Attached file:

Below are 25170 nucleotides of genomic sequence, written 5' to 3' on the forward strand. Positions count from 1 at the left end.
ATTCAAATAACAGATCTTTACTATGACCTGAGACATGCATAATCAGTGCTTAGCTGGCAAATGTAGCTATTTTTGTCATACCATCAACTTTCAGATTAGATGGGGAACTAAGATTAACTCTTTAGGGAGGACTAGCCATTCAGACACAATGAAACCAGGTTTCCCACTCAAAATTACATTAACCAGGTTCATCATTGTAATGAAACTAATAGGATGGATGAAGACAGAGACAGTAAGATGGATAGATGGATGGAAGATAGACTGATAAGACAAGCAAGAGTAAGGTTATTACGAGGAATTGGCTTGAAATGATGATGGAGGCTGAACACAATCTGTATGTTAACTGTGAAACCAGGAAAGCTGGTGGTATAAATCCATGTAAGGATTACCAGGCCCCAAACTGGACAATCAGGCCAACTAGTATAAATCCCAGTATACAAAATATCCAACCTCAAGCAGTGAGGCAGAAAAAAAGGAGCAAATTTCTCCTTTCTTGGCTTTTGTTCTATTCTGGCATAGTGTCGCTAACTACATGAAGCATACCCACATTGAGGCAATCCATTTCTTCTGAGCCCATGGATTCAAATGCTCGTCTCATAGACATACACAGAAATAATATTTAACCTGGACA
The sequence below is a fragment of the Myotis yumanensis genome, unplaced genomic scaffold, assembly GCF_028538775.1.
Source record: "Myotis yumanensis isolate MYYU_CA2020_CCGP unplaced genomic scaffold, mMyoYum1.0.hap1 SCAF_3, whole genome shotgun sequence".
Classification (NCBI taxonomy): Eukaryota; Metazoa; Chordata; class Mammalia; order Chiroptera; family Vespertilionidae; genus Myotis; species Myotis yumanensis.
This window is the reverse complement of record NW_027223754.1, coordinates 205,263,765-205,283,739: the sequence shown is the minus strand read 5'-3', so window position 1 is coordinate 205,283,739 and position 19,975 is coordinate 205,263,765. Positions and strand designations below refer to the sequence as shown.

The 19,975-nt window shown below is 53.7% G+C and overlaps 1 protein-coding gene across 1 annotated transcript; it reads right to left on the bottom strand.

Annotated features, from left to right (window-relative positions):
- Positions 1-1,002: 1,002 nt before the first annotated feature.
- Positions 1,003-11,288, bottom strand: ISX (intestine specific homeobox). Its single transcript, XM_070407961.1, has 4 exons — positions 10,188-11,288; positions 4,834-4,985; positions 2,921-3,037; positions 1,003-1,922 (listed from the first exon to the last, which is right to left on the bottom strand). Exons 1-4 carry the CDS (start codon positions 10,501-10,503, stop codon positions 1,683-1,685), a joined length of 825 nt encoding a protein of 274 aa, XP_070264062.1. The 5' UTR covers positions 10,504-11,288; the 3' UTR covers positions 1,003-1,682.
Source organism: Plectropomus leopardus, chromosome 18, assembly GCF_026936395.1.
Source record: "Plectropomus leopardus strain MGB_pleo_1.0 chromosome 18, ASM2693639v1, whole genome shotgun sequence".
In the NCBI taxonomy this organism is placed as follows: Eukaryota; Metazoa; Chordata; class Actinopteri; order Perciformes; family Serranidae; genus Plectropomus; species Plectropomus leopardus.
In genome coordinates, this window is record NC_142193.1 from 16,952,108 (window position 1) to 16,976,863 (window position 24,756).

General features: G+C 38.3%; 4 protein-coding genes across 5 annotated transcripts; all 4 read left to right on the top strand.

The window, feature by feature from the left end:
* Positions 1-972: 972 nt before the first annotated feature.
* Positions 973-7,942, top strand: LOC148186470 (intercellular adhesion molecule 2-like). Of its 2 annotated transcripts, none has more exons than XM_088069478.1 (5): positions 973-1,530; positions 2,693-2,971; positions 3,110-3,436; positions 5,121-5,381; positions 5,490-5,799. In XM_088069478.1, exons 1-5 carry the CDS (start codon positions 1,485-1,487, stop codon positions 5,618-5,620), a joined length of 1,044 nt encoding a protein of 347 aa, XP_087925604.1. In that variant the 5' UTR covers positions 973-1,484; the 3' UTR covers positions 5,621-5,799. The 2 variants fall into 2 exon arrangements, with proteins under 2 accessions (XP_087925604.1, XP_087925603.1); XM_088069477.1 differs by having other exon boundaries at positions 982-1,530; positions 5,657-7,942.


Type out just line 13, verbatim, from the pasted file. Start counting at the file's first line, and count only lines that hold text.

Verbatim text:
In the NCBI taxonomy this organism is placed as follows: Eukaryota; Metazoa; Chordata; class Actinopteri; order Perciformes; family Serranidae; genus Plectropomus; species Plectropomus leopardus.